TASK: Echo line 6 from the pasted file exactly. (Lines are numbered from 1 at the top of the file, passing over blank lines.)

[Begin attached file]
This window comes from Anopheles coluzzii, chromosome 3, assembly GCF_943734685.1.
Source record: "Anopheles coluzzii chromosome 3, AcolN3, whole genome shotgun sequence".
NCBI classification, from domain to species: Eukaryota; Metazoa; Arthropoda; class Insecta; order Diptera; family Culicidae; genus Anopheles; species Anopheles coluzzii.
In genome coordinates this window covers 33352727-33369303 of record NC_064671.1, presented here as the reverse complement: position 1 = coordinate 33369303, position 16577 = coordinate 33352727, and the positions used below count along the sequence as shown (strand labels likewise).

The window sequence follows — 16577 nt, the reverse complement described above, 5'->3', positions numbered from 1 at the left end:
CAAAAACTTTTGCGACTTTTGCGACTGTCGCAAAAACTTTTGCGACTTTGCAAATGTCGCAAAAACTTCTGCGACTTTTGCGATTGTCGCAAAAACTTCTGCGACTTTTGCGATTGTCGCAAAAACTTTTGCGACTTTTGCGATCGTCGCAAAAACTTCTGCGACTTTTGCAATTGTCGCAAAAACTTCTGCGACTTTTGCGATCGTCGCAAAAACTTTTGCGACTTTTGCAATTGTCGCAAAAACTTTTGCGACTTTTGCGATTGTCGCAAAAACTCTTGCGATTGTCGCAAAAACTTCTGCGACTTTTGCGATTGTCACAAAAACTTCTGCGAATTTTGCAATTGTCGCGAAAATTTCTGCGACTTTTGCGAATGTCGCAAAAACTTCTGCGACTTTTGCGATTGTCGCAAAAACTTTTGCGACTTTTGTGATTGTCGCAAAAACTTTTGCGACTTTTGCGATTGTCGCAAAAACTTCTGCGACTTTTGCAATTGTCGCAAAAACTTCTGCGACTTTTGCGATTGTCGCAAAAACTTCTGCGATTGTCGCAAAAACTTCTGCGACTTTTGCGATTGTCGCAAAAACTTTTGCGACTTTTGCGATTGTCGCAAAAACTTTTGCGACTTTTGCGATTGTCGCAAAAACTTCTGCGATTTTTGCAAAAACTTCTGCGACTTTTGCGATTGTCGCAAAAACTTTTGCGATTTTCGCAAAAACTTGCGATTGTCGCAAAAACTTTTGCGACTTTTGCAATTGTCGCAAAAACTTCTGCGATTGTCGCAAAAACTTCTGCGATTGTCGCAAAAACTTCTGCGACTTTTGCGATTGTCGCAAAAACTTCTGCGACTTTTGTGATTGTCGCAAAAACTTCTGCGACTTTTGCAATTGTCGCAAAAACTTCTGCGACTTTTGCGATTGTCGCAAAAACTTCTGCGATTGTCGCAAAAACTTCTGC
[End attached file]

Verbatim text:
CAAAAACTTTTGCGACTTTTGCGACTGTCGCAAAAACTTTTGCGACTTTGCAAATGTCGCAAAAACTTCTGCGACTTTTGCGATTGTCGCAAAAACTTCTGCGACTTTTGCGATTGTCGCAAAAACTTTTGCGACTTTTGCGATCGTCGCAAAAACTTCTGCGACTTTTGCAATTGTCGCAAAAACTTCTGCGACTTTTGCGATCGTCGCAAAAACTTTTGCGACTTTTGCAATTGTCGCAAAAACTTTTGCGACTTTTGCGATTGTCGCAAAAACTCTTGCGATTGTCGCAAAAACTTCTGCGACTTTTGCGATTGTCACAAAAACTTCTGCGAATTTTGCAATTGTCGCGAAAATTTCTGCGACTTTTGCGAATGTCGCAAAAACTTCTGCGACTTTTGCGATTGTCGCAAAAACTTTTGCGACTTTTGTGATTGTCGCAAAAACTTTTGCGACTTTTGCGATTGTCGCAAAAACTTCTGCGACTTTTGCAATTGTCGCAAAAACTTCTGCGACTTTTGCGATTGTCGCAAAAACTTCTGCGATTGTCGCAAAAACTTCTGCGACTTTTGCGATTGTCGCAAAAACTTTTGCGACTTTTGCGATTGTCGCAAAAACTTTTGCGACTTTTGCGATTGTCGCAAAAACTTCTGCGATTTTTGCAAAAACTTCTGCGACTTTTGCGATTGTCGCAAAAACTTTTGCGATTTTCGCAAAAACTTGCGATTGTCGCAAAAACTTTTGCGACTTTTGCAATTGTCGCAAAAACTTCTGCGATTGTCGCAAAAACTTCTGCGATTGTCGCAAAAACTTCTGCGACTTTTGCGATTGTCGCAAAAACTTCTGCGACTTTTGTGATTGTCGCAAAAACTTCTGCGACTTTTGCAATTGTCGCAAAAACTTCTGCGACTTTTGCGATTGTCGCAAAAACTTCTGCGATTGTCGCAAAAACTTCTGC